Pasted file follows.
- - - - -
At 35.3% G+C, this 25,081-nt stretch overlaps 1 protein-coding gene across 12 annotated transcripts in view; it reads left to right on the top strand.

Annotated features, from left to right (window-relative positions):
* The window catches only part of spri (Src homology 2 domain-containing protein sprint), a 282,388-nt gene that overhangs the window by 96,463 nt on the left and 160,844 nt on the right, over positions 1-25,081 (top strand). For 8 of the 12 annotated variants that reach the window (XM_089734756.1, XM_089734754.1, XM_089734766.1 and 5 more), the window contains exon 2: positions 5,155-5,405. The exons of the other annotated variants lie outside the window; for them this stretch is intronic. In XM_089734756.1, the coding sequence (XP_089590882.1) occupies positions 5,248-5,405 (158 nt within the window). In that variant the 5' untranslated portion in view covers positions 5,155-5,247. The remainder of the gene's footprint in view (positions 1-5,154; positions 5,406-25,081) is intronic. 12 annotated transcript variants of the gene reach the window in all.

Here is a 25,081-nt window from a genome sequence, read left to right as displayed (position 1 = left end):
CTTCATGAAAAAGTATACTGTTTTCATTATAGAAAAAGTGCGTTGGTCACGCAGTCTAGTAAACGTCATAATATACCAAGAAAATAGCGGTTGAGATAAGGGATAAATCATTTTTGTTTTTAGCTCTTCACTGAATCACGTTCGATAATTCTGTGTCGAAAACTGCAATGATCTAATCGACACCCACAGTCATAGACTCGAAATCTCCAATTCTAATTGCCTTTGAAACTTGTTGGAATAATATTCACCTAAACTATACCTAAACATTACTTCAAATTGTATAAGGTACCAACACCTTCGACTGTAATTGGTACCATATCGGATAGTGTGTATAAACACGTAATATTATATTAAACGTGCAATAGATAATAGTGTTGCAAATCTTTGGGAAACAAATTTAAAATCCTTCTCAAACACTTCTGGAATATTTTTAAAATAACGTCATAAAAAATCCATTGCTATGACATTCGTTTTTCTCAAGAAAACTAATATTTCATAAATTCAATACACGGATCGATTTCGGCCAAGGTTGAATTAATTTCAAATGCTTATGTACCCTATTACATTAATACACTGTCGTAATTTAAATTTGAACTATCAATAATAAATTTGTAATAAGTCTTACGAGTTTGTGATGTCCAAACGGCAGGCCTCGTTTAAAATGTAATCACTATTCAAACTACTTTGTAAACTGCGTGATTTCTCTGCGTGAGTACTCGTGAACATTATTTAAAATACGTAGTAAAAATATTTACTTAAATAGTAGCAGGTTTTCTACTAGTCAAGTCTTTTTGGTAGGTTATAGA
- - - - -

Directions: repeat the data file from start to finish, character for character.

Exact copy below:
At 35.3% G+C, this 25,081-nt stretch overlaps 1 protein-coding gene across 12 annotated transcripts in view; it reads left to right on the top strand.

Annotated features, from left to right (window-relative positions):
* The window catches only part of spri (Src homology 2 domain-containing protein sprint), a 282,388-nt gene that overhangs the window by 96,463 nt on the left and 160,844 nt on the right, over positions 1-25,081 (top strand). For 8 of the 12 annotated variants that reach the window (XM_089734756.1, XM_089734754.1, XM_089734766.1 and 5 more), the window contains exon 2: positions 5,155-5,405. The exons of the other annotated variants lie outside the window; for them this stretch is intronic. In XM_089734756.1, the coding sequence (XP_089590882.1) occupies positions 5,248-5,405 (158 nt within the window). In that variant the 5' untranslated portion in view covers positions 5,155-5,247. The remainder of the gene's footprint in view (positions 1-5,154; positions 5,406-25,081) is intronic. 12 annotated transcript variants of the gene reach the window in all.

Here is a 25,081-nt window from a genome sequence, read left to right as displayed (position 1 = left end):
CTTCATGAAAAAGTATACTGTTTTCATTATAGAAAAAGTGCGTTGGTCACGCAGTCTAGTAAACGTCATAATATACCAAGAAAATAGCGGTTGAGATAAGGGATAAATCATTTTTGTTTTTAGCTCTTCACTGAATCACGTTCGATAATTCTGTGTCGAAAACTGCAATGATCTAATCGACACCCACAGTCATAGACTCGAAATCTCCAATTCTAATTGCCTTTGAAACTTGTTGGAATAATATTCACCTAAACTATACCTAAACATTACTTCAAATTGTATAAGGTACCAACACCTTCGACTGTAATTGGTACCATATCGGATAGTGTGTATAAACACGTAATATTATATTAAACGTGCAATAGATAATAGTGTTGCAAATCTTTGGGAAACAAATTTAAAATCCTTCTCAAACACTTCTGGAATATTTTTAAAATAACGTCATAAAAAATCCATTGCTATGACATTCGTTTTTCTCAAGAAAACTAATATTTCATAAATTCAATACACGGATCGATTTCGGCCAAGGTTGAATTAATTTCAAATGCTTATGTACCCTATTACATTAATACACTGTCGTAATTTAAATTTGAACTATCAATAATAAATTTGTAATAAGTCTTACGAGTTTGTGATGTCCAAACGGCAGGCCTCGTTTAAAATGTAATCACTATTCAAACTACTTTGTAAACTGCGTGATTTCTCTGCGTGAGTACTCGTGAACATTATTTAAAATACGTAGTAAAAATATTTACTTAAATAGTAGCAGGTTTTCTACTAGTCAAGTCTTTTTGGTAGGTTATAGA